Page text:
Gustave Le Bon

March 5, 2013 |  by

Gustave Le Bon’s The Crowd (1895) set the standard for crowd psychology. Now 118 years old, the French writer’s bestseller describes the irrationality of crowds, and the substitution of group mind for individual consciousness, ideas that dominate the field of crowd psychology to this day.

He’s been called the ‘father of groupthink.’

Among the important contributions in The Crowd:

  • Establishing the essence of group behavior. “The substitution of the unconscious action of crowds for the conscious activity of individuals..”
  • Establishing the unity of mass mind. “[Crowds form] a single being, and [are] subjected to the law of the mental unity.”
  • Groups, crowds and nations are guided by “latent forces” which “the ancients denominated destiny, nature, or providence.” In modern terms, we call this the main (or common) idea—the meme. Le Bon writes: “Every civilization is the outcome of a small number of fundamental ideas that are very rarely renewed.”
  • Current ideas create current events. “The memorable events of history are the visible effects of the invisible changes of human thought.” The leading ideas of a nation determine its course and actions.
  • Likewise, institutions and laws are the outcome of a nation’s ideas. Being the result of the “national character,” they cannot change the character, only reflect it.
  • The influence of memes is vertical. “Behind the phenomena which we see clearly are other phenomena that we see indistinctly, and perhaps behind these latter, yet others which we do not see at all.” We call this shadowing.
  • Crowds can gather in the cloud (non-locally). “Thousands of isolated individuals may acquire at certain moments…such, for example, as a great national event—the characteristics of a psychological crowd.”
  • Le Bon was the first to apply the word contagion to behavior and ideas. He also alluded to their viral nature:

Ideas, sentiments, emotions, and beliefs possess in crowds a contagious power as intense as that of microbes.

  • Le Bon identified the supermemes.

The great generalized beliefs are very restricted in number. They constitute the real framework of civilization.

General beliefs are the indispensable pillars of civilizations; they determine the trend of ideas.

  • The power of memes is in the unconscious. “An idea…only exerts influence when…it has entered the domain of the unconscious.” We are seduced by hooks.
  • You cannot argue with a meme. “An individual may accept contradiction and discussion; a crowd will never do so.”

One thing stumped Le Bon. Why a person becomes part of a crowd.

It is easy to prove how much the individual forming part of a crowd differs from the isolated individual, but it is less easy to discover the causes of this difference.

Now we know. The empathic nature of the brain (and mirror neurons) makes us resonate with others in a crowd automatically.

It’s important to remember that Le Bon viewed crowds as mobs, of low intelligence. This was the era of the street rabble, the uprising. Le Bon wasn’t acquainted with the highly evolved organizational memes of the 21st century. That’s why he writes:

This very fact that crowds possess in common ordinary qualities explains why they can never accomplish acts demanding a high degree of intelligence.

Le Bon also believed that a prime characteristic of crowds was that individuals in a crowd yielded to animal instincts.

In the life of the isolated individual it would be dangerous for him to gratify these instincts, while his absorption in an irresponsible crowd, in which in consequence he is assured of impunity, gives him entire liberty to follow them.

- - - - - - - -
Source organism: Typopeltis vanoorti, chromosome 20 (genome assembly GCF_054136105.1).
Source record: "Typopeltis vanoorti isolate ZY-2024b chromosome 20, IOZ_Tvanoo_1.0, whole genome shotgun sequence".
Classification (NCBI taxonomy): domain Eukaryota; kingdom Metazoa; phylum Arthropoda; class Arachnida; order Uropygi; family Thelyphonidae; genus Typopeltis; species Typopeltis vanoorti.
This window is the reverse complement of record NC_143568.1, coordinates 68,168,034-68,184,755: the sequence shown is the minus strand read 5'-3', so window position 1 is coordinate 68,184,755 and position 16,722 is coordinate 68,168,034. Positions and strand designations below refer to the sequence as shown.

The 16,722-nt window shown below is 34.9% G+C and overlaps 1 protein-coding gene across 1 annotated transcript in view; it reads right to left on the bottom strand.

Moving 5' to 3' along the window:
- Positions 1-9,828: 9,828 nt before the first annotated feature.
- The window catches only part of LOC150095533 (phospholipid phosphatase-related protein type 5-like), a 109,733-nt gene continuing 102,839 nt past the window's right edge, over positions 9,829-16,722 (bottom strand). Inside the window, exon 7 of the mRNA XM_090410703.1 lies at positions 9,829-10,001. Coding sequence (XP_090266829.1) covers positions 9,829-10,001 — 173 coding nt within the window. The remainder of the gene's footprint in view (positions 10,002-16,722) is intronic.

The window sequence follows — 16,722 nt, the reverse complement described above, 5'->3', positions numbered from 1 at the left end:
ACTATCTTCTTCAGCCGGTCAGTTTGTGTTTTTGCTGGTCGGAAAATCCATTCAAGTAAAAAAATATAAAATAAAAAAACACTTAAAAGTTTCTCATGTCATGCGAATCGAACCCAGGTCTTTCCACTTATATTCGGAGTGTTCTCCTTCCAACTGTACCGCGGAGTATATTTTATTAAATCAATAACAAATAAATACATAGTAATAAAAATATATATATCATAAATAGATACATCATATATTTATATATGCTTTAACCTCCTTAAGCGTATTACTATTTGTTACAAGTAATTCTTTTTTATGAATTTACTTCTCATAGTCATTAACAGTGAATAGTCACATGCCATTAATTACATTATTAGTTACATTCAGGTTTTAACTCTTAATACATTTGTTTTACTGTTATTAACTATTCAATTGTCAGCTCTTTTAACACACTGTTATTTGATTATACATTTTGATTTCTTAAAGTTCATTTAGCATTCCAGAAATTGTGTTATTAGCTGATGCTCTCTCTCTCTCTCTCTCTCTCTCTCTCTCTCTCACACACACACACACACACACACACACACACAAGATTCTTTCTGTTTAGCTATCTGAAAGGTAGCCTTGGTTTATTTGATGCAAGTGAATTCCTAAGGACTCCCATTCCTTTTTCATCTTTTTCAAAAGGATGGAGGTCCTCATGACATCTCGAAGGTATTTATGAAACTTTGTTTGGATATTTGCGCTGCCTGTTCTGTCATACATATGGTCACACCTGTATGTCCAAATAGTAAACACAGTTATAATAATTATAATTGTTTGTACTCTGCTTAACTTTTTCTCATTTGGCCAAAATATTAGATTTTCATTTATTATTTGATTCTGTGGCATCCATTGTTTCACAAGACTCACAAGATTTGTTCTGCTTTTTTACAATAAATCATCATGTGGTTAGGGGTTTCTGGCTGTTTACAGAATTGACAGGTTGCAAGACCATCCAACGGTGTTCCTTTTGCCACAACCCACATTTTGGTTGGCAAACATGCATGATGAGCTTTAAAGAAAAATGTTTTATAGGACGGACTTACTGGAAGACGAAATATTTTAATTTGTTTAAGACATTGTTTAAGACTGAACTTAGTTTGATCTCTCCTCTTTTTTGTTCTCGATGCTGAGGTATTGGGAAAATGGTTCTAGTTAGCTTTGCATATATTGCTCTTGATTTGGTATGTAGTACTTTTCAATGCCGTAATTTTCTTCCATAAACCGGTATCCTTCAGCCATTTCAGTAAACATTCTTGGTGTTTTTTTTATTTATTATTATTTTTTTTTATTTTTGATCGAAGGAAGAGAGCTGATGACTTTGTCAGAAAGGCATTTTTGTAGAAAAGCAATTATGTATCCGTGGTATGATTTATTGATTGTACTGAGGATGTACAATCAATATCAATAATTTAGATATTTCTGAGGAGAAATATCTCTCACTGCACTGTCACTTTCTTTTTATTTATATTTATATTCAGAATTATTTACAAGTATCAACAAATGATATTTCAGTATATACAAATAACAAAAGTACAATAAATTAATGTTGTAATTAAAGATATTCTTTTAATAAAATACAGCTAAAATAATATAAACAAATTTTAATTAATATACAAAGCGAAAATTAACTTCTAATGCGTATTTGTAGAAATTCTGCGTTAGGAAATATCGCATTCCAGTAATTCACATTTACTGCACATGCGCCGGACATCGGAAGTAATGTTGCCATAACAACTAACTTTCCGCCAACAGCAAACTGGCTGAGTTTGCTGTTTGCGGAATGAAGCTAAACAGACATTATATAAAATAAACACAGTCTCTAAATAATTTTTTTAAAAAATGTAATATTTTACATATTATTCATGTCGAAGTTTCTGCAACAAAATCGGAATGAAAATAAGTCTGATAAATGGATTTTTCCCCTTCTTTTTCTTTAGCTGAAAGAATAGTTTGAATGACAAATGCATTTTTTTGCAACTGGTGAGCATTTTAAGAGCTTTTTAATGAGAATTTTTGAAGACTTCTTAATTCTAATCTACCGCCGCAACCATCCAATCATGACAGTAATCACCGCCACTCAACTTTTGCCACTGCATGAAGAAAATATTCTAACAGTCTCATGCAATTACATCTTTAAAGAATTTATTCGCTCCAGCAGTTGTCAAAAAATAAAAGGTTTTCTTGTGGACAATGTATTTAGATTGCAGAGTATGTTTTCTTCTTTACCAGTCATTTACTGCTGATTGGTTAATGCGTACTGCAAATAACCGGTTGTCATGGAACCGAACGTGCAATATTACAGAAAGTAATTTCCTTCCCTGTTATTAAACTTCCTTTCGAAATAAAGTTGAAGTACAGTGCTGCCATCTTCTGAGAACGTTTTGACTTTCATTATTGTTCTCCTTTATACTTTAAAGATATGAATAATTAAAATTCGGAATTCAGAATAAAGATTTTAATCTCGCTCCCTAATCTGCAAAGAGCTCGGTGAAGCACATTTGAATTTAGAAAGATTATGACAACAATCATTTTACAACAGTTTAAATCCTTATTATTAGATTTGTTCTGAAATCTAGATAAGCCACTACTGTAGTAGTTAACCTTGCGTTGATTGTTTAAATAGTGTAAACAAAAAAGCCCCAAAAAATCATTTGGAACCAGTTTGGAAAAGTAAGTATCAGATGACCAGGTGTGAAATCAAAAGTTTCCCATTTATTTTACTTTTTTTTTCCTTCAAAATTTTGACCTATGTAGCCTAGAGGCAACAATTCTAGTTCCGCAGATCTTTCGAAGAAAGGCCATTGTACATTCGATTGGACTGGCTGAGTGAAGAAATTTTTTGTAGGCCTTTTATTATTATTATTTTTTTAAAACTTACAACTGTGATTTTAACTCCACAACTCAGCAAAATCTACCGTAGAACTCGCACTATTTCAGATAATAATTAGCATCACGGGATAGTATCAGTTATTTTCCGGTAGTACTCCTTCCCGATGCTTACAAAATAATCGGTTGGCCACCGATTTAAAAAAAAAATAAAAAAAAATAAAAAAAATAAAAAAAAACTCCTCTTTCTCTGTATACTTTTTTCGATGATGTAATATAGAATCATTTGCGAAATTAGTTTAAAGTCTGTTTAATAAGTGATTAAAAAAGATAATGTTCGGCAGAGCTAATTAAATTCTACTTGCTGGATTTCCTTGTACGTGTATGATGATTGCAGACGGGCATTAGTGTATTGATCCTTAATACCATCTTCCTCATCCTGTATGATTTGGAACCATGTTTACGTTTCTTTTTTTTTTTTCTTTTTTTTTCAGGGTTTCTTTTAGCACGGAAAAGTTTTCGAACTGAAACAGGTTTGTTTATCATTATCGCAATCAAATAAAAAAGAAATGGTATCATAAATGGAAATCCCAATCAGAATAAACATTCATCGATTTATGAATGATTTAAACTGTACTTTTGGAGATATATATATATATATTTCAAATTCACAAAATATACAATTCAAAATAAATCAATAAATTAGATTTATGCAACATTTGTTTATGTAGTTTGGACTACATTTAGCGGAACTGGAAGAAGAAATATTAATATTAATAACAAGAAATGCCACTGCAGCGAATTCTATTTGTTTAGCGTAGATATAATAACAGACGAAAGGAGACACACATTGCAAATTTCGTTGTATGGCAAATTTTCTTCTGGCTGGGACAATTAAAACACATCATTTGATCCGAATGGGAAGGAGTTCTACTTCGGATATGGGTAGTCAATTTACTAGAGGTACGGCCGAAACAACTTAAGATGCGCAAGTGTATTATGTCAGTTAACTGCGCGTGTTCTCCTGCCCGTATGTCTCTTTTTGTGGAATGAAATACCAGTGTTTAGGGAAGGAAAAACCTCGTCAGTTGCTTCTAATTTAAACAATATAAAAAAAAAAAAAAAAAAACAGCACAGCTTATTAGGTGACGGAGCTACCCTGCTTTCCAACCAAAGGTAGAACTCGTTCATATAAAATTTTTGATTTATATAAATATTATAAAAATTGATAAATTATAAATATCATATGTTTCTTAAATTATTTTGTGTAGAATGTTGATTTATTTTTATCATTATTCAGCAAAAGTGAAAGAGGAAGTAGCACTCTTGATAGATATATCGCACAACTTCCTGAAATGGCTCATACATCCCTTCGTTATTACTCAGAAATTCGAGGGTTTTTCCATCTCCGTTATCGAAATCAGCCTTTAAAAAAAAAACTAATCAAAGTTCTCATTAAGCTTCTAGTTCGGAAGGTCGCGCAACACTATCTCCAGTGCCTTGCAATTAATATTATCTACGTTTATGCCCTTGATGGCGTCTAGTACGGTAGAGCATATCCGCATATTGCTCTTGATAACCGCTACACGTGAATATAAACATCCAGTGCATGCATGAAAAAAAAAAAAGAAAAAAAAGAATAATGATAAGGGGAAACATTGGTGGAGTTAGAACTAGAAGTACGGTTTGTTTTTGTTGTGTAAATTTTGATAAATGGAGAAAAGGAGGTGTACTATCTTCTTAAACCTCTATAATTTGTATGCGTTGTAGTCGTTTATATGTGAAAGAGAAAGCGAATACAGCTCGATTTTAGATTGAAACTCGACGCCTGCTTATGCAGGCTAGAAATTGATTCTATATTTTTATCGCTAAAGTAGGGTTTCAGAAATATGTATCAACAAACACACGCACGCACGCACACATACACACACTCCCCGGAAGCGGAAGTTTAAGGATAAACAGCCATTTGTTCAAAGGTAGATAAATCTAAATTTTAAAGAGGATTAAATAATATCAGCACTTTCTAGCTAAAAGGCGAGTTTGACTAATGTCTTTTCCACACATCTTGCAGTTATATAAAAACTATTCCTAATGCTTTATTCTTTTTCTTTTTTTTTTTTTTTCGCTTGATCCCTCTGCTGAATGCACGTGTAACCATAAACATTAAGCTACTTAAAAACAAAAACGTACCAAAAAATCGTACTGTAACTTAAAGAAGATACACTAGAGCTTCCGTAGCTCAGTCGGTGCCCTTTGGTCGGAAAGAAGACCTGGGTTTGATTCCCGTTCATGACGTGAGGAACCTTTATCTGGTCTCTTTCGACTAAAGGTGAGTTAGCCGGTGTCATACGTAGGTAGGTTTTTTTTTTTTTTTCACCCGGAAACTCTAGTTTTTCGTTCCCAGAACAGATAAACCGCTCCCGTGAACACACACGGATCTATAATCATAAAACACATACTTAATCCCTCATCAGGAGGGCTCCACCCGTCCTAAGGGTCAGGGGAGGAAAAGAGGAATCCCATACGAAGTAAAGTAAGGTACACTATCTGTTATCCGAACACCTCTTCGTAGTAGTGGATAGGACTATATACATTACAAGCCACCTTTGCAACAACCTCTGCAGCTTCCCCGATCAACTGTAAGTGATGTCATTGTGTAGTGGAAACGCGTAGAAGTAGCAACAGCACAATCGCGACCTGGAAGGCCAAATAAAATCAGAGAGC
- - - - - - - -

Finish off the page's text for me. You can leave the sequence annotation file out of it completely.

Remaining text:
That may have been true of a Parisian revolutionary mob, but not so much at Microsoft. And yet, the idea that crowds are irrational and instinctual remains at the heart of crowd psychology.

Le Bon was, after all, an elitist (a noble thing in 19th century France). He knew the President, Raymond Poincaré, the mathematician Henri Poincaré, the poet Paul Valéry and the philospher Henri Bergson. So he had a particular view of crowds:

By the mere fact that he forms part of an organised crowd, a man descends several rungs in the ladder of civilization. Isolated, he may be a cultivated individual; in a crowd, he is a barbarian — that is, a creature acting by instinct.

The mode of reasoning of crowds resembles that of the Esquimaux who, knowing from experience that ice, a transparent body, melts in the mouth, concludes that glass, also a transparent body, should also melt in the mouth.

It will be remarked that among the special characteristics of crowds there are several — such as impulsiveness, irritability, incapacity to reason, the absence of judgment and of the critical spirit, the exaggeration of the sentiments, and others besides — which are almost always observed in beings belonging to inferior forms of evolution — in women, savages, and children, for instance.

He gave instructions on how to control the masses through oratory and wordplay—how calling a thing by another name changes public opinion, how a leader should appear in public to gain a following, how repetition can turn an opinion into truth.

It was Napoleon, I believe, who said that there is only one figure in rhetoric of serious importance, namely, repetition. The thing affirmed comes by repetition to fix itself in the mind in such a way that it is accepted in the end as a demonstrated truth.

The last chapter of The Crowd, a primer on politics, is as relevant as anything written today.

His influence was far reaching—and not always for good.

Freud wrote Group Psychology and the Analysis of the Ego (1922) as a response to Le Bon’s work. Hitler was guided by Le Bon’s ideas on mass manipulation. Reportedly, Mussolini kept a copy of the The Crowd by his bedside.


The Crowd, Gustave Le Bon



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